Transformers: Age of Extinction is exactly what you think it is.
This statement applies whether you love or hate the Transformers movies. It applies if you think they’re the most run-of-the-mill blockbusters imaginable, or if you think their energon-infused explosions provide consistently prime entertainment. However you slice it, the fact remains that Transformers: Age of Extinction is a Transformers movie. It is as advertised. It is what it is.
In Age of Extinction, four years have passed since the Battle of Chicago. Autobots and Decepticons are known quantities. Civilians are supposed to alert authorities if they have any information concerning the whereabouts of a Transformer. Although it’s not publicly recognized, there are shadow organizations in play specifically designed to hunt and destroy Transformers, breaking them down for parts, selling them to the highest bidder.
Transformers: Age of Extinction is a Transformers movie. It is as advertised. It is what it is.
Enter Cade Yeager (Mark Wahlberg), a single father and dirt-poor inventor with an imagination exceeded only by the size of his biceps. His daughter Tessa (Nicola Peltz) and his foundering financial situation are his two greatest concerns, until he discovers a Transformer — the Transformer. When Optimus Prime enters Cade’s life, he and his daughter (joined by her obnoxious race car driver boyfriend Shane, played by newcomer Jack Reynor) are forced on the run, pursued by enemies and an agenda far above their pay-grade. Bayhem ensues.
Even as the Transformers franchise shifts away from the Shia LaBeouf era, Age of Extinction still sports shades of the Witwicky of it all. As with the first film in the series, Age of Extinction begins as a “boy meets car” story. But where the first film had a sense of newness and wonder, Age of Extinction follows the beats established by its predecessors, even with an entirely new cast in place. New coat of paint, same old car.
At 165 minutes in length, Age of Extinction is easily the longest film in the franchise, edging dangerously close to the three-hour mark. In its defense, hardly a moment of the film is wasted on things as arbitrary as “plot” or “character development.” When Michael Bay calls “action,” Wahlberg and the robots do as they’re told. There’s no single “Battle of Chicago” set piece in this one; Age of Extinction is basically one giant set piece broken down into numerous battles, including one almost hour-long sequence that is, believe it or not, once again set in Chicago. It’s an exhausting experience, but you get what you pay for.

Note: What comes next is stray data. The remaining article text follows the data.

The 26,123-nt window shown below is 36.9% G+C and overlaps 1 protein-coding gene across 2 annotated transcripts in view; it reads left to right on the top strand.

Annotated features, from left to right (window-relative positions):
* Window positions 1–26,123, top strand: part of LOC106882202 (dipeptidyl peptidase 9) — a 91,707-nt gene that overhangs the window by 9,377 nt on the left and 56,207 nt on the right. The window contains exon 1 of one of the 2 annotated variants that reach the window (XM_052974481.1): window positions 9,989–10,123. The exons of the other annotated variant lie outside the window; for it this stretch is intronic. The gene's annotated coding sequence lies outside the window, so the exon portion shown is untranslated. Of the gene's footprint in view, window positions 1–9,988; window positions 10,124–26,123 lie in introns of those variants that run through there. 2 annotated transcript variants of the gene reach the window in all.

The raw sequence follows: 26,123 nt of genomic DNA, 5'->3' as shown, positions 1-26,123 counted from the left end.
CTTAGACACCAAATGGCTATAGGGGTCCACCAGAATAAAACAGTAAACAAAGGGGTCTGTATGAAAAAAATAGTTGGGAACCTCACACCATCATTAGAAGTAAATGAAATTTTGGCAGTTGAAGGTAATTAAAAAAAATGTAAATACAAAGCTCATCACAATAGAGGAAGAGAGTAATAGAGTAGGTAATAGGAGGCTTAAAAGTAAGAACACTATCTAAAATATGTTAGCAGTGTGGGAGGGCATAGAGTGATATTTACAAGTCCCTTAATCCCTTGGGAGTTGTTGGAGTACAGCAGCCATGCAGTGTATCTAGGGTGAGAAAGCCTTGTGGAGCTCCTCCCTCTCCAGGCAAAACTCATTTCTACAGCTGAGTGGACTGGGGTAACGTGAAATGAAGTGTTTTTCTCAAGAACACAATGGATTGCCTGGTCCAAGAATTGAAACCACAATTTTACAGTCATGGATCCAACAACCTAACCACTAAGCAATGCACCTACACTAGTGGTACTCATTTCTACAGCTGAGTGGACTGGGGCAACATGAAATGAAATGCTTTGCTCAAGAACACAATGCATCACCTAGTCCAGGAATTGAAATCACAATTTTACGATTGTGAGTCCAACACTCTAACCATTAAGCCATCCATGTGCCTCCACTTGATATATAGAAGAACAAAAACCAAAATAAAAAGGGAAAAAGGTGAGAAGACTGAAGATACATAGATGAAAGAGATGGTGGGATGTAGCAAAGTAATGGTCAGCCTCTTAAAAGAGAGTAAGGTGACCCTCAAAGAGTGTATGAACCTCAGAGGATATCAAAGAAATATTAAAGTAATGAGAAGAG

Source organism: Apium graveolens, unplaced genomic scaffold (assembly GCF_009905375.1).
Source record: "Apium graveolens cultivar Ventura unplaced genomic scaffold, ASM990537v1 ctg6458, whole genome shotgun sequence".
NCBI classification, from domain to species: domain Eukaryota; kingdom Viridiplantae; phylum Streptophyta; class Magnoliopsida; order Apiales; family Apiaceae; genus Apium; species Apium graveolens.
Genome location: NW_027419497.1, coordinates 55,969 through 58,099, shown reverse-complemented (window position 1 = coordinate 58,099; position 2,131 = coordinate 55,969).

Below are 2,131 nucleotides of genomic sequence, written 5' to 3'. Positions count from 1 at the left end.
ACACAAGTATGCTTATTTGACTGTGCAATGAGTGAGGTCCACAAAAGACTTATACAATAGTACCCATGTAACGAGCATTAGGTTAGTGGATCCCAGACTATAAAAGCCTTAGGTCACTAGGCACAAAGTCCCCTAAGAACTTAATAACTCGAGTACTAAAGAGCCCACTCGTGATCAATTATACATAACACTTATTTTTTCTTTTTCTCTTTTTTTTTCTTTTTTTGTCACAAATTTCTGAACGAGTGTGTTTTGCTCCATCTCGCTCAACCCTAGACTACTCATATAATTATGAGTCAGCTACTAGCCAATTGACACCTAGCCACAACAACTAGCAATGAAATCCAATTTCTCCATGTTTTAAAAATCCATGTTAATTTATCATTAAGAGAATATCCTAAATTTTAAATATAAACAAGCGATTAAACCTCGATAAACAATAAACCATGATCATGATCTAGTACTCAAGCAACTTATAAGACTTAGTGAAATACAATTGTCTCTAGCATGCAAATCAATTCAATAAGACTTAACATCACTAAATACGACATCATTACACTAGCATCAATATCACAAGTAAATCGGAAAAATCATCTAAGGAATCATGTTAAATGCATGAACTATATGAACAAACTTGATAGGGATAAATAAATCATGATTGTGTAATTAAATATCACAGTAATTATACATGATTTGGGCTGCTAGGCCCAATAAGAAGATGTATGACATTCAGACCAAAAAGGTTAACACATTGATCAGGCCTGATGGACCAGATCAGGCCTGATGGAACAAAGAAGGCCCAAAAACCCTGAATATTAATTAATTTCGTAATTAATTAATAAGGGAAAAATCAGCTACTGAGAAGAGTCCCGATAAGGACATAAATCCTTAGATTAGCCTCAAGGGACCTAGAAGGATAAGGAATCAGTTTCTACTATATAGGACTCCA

Because Transformers is primarily an action figure franchise, there are tons of new toys in play in Age of Extinction, some cooler than others. There’s some actual spark (Get it? Spark?) in one of the new Autobots: Hound, a round-bellied, cigar-chomping, mechanical-bearded hunk of junk voiced by John Goodman. He chews on scenery and robot nemeses in equal measure, and it is legitimately delightful.
Optimus Prime leads the charge as he always does, and he has some moments of greatness, especially in the earliest and latest portions of the movie; if Age of Extinction accomplishes nothing else, it puts a sword-wielding Prime on the back of a cybernetic Tyrannosaurus Rex. It’s just too bad that the cybernetic Tyrannosaurus Rex is Grimlock in name only. The Dinobots are some of the most treasured characters in Transformers lore, thanks mostly to their larger-than-life stature and personalities. Age of Extinction gets the stature part right, at least. Grimlock is devoid of dialogue, and devoid of soul. He’s just the horse that Optimus rides in on.
Hardly a moment of the film is wasted on things as arbitrary as “plot” or “character development.”
Lockdown works with Harold Attinger, a greedy, warmongering CIA operative played by Kelsey Grammer. The Frasier veteran delivers one of the best human performances in any of the Transformers movies, growling out dialogue and spewing venomous stares out of his piercing cold eyes. He’s wide awake, as is Stanley Tucci’s Joyce, even if he tends to err too far on the side of slapstick as the movie wears on. As for the other humans? Wahlberg’s Yeager exists. That’s more than can be said for Reynor as bland bad boy Shane, or for Peltz as Tessa; she makes Megan Fox’s Mikaela and Rosie Huntington-Whiteley’s Carly look like Sarah Connor and Ellen Ripley, respectively.
But let’s be honest. Who needs warm bodies when you have three hours of robots beating each other up?